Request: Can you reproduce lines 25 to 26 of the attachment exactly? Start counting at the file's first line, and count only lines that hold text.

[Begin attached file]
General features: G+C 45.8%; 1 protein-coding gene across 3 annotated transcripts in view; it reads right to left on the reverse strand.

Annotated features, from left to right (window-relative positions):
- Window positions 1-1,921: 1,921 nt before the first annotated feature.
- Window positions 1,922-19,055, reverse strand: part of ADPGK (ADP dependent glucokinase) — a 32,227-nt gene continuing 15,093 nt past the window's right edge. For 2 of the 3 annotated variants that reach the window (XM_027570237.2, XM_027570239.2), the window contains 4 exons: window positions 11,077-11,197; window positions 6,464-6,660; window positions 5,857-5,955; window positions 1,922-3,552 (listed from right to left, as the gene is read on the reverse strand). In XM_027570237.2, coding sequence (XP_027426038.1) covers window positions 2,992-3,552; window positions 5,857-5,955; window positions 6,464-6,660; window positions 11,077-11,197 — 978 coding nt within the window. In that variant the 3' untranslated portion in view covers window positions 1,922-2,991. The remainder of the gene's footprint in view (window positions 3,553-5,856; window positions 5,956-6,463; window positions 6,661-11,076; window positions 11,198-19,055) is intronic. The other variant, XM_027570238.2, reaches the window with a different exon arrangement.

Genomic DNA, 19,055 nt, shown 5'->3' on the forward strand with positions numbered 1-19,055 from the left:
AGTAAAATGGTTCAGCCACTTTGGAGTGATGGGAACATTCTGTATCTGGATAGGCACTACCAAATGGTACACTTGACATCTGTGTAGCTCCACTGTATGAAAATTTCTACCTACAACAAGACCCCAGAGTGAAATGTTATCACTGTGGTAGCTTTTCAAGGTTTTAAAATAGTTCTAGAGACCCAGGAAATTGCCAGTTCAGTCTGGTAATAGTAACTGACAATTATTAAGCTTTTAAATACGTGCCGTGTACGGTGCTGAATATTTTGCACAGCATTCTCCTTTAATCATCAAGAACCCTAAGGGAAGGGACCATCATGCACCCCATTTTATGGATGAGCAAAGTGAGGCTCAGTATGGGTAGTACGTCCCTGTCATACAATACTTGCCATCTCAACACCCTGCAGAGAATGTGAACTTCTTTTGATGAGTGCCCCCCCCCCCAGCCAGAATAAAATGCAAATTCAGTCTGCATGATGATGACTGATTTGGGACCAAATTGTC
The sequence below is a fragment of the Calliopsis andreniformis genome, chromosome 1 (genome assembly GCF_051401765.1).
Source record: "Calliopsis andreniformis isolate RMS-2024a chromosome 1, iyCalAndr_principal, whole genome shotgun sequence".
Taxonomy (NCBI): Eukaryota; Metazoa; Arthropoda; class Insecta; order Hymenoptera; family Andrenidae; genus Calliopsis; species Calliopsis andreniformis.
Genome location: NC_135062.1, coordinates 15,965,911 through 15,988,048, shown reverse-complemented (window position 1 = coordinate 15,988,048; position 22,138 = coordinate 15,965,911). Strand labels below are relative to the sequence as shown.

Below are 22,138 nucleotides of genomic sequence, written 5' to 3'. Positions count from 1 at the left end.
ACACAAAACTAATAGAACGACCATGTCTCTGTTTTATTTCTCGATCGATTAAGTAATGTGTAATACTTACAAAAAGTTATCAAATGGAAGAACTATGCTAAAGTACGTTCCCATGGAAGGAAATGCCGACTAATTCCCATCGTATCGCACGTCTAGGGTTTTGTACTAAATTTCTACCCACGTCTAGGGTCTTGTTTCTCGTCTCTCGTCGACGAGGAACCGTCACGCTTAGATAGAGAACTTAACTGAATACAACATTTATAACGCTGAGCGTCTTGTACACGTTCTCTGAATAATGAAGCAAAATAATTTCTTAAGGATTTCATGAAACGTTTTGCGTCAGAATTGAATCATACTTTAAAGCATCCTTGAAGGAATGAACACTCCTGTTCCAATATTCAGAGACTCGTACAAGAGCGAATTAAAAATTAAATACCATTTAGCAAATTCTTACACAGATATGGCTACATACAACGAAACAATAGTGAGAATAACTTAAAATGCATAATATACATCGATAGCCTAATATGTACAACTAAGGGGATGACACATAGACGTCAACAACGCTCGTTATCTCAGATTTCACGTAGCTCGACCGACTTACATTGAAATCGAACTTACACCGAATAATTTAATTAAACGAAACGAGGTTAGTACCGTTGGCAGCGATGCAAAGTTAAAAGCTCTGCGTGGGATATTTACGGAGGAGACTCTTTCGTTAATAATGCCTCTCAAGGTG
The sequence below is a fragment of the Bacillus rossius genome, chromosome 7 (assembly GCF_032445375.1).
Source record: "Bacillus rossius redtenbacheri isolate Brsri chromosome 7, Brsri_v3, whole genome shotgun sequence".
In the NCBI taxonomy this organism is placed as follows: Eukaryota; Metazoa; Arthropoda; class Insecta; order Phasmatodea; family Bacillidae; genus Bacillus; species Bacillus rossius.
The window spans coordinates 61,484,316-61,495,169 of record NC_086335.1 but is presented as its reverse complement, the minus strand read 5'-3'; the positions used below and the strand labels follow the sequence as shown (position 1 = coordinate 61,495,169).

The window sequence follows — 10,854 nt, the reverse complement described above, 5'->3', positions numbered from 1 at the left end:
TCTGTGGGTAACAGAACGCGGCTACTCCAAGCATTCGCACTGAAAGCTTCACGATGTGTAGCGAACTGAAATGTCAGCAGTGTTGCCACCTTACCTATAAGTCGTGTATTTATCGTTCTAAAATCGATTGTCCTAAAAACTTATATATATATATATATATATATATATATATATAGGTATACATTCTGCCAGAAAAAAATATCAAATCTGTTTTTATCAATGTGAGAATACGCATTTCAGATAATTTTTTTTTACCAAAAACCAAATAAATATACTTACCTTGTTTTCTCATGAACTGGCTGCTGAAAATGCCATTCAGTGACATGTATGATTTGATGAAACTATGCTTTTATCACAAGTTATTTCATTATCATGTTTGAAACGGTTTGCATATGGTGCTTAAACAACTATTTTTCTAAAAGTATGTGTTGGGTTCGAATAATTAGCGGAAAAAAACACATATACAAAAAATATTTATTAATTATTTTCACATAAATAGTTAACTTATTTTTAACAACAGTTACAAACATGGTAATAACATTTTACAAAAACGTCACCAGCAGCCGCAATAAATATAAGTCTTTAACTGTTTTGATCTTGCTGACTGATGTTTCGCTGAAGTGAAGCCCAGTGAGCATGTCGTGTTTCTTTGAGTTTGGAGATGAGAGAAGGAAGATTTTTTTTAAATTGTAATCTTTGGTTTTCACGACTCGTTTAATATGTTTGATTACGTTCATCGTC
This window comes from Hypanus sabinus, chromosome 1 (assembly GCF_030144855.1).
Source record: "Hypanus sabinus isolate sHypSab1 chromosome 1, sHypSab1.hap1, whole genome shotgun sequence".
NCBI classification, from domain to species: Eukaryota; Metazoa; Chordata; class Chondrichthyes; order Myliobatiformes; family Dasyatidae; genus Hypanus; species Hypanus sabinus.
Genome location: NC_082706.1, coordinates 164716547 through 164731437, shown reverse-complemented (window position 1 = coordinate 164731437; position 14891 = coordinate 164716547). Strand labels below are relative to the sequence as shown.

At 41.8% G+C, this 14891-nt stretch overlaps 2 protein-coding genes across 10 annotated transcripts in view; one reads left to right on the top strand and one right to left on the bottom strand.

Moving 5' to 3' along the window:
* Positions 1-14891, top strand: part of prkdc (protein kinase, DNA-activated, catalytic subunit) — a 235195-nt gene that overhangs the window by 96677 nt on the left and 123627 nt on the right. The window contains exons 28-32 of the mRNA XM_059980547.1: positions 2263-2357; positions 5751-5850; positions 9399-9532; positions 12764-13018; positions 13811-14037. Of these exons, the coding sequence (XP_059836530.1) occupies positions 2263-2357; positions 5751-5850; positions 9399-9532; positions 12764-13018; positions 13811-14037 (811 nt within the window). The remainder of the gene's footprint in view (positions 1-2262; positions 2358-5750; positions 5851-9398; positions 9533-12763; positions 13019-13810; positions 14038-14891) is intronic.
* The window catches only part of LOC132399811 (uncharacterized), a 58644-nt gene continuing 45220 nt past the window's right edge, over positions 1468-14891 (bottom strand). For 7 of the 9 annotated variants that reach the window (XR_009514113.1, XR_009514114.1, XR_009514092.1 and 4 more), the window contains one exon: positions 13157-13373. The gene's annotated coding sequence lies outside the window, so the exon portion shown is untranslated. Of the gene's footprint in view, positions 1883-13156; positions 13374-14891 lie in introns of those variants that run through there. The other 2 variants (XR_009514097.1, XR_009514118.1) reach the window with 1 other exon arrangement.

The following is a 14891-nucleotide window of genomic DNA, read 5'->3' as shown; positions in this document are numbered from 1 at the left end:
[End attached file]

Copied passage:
* Positions 1-14891, top strand: part of prkdc (protein kinase, DNA-activated, catalytic subunit) — a 235195-nt gene that overhangs the window by 96677 nt on the left and 123627 nt on the right. The window contains exons 28-32 of the mRNA XM_059980547.1: positions 2263-2357; positions 5751-5850; positions 9399-9532; positions 12764-13018; positions 13811-14037. Of these exons, the coding sequence (XP_059836530.1) occupies positions 2263-2357; positions 5751-5850; positions 9399-9532; positions 12764-13018; positions 13811-14037 (811 nt within the window). The remainder of the gene's footprint in view (positions 1-2262; positions 2358-5750; positions 5851-9398; positions 9533-12763; positions 13019-13810; positions 14038-14891) is intronic.
* The window catches only part of LOC132399811 (uncharacterized), a 58644-nt gene continuing 45220 nt past the window's right edge, over positions 1468-14891 (bottom strand). For 7 of the 9 annotated variants that reach the window (XR_009514113.1, XR_009514114.1, XR_009514092.1 and 4 more), the window contains one exon: positions 13157-13373. The gene's annotated coding sequence lies outside the window, so the exon portion shown is untranslated. Of the gene's footprint in view, positions 1883-13156; positions 13374-14891 lie in introns of those variants that run through there. The other 2 variants (XR_009514097.1, XR_009514118.1) reach the window with 1 other exon arrangement.